In Connecticut, there are several kinds of mice and
voles that may cause damage to gardens, fruit and other plantings: house
mice, (Mus musculus); white-footed mice and deer mice, (Peromyscus
sp.); meadow voles, (Microtus pennsylvanicus) and pine voles
Mice and voles are more common than moles (burrowing, insectivorous, nearly
blind and furry mammals), shrews (related to the moles and distinguished
from them and the mice by a long pointed snout and very small eyes) and
rats (larger than mice, with total body length from 15 to 17 inches).
General Physical Characteristics
There are also differences among mice and voles. House mice are tawny
to dark gray on the back, gradually changing down the sides to ashy gray
on the abdomen. Their feet are shorter, broader and much darker than those
of white-footed mice. Their tails are as long as their bodies but are
shorter and less hairy than white-footed mice tails.
White-footed mice, the most common species, and deer mice have white feet
and abdomens, large ears and eyes, and tails as long as their bodies.
The color of the sides and back of these mice varies from dark gray to
nearly black. They weigh 50% more than house mice and lack the mousy odor
of house mice.
Meadow voles, commonly known as meadow mice, are stocky with small, but
prominent, beady black eyes and almost concealed ears. Their short tails
are about twice as long as their hind feet. Meadow voles are five to seven
inches long at maturity and weigh twice as much as house mice. Their dense,
shaggy fur is gray to brown with gray under-parts, sometimes mixed with
yellow or buff.
Their close relative, pine voles or pine mice, have smaller bodies, shorter
tails, sunken eyes and underground burrow homes. Pine voles feed on plant
roots and crowns.
general, mice can cause much damage because of their physical capabilities.
They are excellent climbers and swimmers. House and white-footed deer
mice can run up almost any vertical, roughened surface and climb and balance
on wires. Their chewing of electrical wires may start fires. Mice can
jump one foot straight up, live in temperatures as low as 14 degrees F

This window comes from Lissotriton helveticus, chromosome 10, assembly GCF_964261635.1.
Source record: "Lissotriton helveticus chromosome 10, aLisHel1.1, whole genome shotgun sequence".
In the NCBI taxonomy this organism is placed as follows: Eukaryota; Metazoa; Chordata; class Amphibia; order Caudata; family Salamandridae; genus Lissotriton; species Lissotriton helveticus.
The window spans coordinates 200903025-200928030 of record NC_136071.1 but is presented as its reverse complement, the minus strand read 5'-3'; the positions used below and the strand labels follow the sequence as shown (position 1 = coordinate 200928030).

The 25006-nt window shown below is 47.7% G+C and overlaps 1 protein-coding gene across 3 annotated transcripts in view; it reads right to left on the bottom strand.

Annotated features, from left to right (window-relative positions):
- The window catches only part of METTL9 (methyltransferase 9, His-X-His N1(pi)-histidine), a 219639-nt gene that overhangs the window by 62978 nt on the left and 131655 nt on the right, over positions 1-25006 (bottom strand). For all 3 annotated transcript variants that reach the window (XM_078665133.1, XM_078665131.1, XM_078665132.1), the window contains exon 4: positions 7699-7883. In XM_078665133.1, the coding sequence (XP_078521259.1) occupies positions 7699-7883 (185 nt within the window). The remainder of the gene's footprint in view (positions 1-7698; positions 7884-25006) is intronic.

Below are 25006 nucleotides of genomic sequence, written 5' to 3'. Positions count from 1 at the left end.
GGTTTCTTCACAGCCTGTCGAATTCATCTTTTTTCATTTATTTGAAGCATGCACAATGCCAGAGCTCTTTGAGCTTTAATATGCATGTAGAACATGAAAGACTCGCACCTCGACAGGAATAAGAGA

and squeeze through an opening slightly larger than 1/4 of an inch. Their
sense of smell is acute. In six months, a pair of house mice can eat about
four pounds of food while excreting some 18,000 fecal droppings or pellets.
Although mice are not blind, they do have poor vision and are unable to
see clearly beyond six inches.
In considering control measures for mice, it is important to know where
they live and how they feed. Mice live in grassy or bushy areas, nesting
underground in shallow burrows or aboveground in densely vegetated or
protected areas. Also, they can build nests in thick hay or leaf mulches
in the garden or cropping areas. Nocturnal feeders, mice are active throughout
the year. They forage along narrow surface runways from their nesting
areas to their sources of food. In addition, they travel and feed underground
via old mole tunnels.
The bark and roots of young trees are gnawed and severely damage by mice.
Ripening tomatoes, cucumbers, beans, peas and other fruit close to the
ground are bitten into. Developing roots or tubers of potatoes, carrots,
beets and parsnips are dug into and eaten by mice, as well. Mice often
invade homes or sheds in the fall. In wintertime, their runways are made
below the snow cover where they dig up and eat seeds, nuts and bulbs.
They feed on tender bark and foliage of shrubs, roses and small fruits
such as blueberry.
White-footed and Deer Mice
mice are commonly found in diverse habitats including open, grassy, brushy
and wooded areas. They spend the winter as a family group in a nest made
of stems, leaves, sticks and roots and lined with fur, feathers or shredded
cloth. Nests are found underground or in protected areas such as old burrows,
under boards, hollow logs or buildings. Breeding occurs from spring to
fall, with two to four litters of one to eight young per year. Mice born
in spring or summer may breed that same year. White-footed mice feed in
an area from 1/3 to 4 acres.
With the characteristics and habits of mice in mind, plan your control
Here are some helpful pointers:
- Use good cultural methods to enable planted seed to grow as quickly